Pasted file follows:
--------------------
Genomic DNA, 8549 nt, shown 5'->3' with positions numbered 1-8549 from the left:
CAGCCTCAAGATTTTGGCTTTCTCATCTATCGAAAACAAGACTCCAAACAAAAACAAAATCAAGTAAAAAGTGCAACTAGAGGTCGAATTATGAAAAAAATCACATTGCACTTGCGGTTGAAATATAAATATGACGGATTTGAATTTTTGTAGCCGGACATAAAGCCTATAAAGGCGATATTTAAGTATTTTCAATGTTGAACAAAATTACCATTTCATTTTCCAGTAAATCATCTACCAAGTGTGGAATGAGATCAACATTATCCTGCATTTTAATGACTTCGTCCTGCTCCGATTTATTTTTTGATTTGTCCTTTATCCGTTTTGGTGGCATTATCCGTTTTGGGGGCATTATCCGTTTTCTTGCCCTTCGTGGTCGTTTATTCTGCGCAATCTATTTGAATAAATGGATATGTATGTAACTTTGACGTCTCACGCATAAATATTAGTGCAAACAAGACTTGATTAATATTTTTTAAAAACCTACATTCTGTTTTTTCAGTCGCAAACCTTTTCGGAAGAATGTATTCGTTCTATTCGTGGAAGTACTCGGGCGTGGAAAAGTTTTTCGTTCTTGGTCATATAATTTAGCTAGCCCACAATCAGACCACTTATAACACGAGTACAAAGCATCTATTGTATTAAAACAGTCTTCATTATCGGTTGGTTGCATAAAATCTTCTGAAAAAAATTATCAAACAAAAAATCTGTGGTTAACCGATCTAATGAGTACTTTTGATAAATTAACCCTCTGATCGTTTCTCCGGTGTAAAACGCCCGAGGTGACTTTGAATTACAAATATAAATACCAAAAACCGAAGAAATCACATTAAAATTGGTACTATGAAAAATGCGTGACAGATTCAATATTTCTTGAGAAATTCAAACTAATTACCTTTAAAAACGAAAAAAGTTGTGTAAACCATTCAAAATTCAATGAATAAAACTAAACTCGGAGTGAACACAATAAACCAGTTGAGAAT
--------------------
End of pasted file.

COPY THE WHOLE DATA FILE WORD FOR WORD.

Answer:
Genomic DNA, 8549 nt, shown 5'->3' with positions numbered 1-8549 from the left:
CAGCCTCAAGATTTTGGCTTTCTCATCTATCGAAAACAAGACTCCAAACAAAAACAAAATCAAGTAAAAAGTGCAACTAGAGGTCGAATTATGAAAAAAATCACATTGCACTTGCGGTTGAAATATAAATATGACGGATTTGAATTTTTGTAGCCGGACATAAAGCCTATAAAGGCGATATTTAAGTATTTTCAATGTTGAACAAAATTACCATTTCATTTTCCAGTAAATCATCTACCAAGTGTGGAATGAGATCAACATTATCCTGCATTTTAATGACTTCGTCCTGCTCCGATTTATTTTTTGATTTGTCCTTTATCCGTTTTGGTGGCATTATCCGTTTTGGGGGCATTATCCGTTTTCTTGCCCTTCGTGGTCGTTTATTCTGCGCAATCTATTTGAATAAATGGATATGTATGTAACTTTGACGTCTCACGCATAAATATTAGTGCAAACAAGACTTGATTAATATTTTTTAAAAACCTACATTCTGTTTTTTCAGTCGCAAACCTTTTCGGAAGAATGTATTCGTTCTATTCGTGGAAGTACTCGGGCGTGGAAAAGTTTTTCGTTCTTGGTCATATAATTTAGCTAGCCCACAATCAGACCACTTATAACACGAGTACAAAGCATCTATTGTATTAAAACAGTCTTCATTATCGGTTGGTTGCATAAAATCTTCTGAAAAAAATTATCAAACAAAAAATCTGTGGTTAACCGATCTAATGAGTACTTTTGATAAATTAACCCTCTGATCGTTTCTCCGGTGTAAAACGCCCGAGGTGACTTTGAATTACAAATATAAATACCAAAAACCGAAGAAATCACATTAAAATTGGTACTATGAAAAATGCGTGACAGATTCAATATTTCTTGAGAAATTCAAACTAATTACCTTTAAAAACGAAAAAAGTTGTGTAAACCATTCAAAATTCAATGAATAAAACTAAACTCGGAGTGAACACAATAAACCAGTTGAGAAT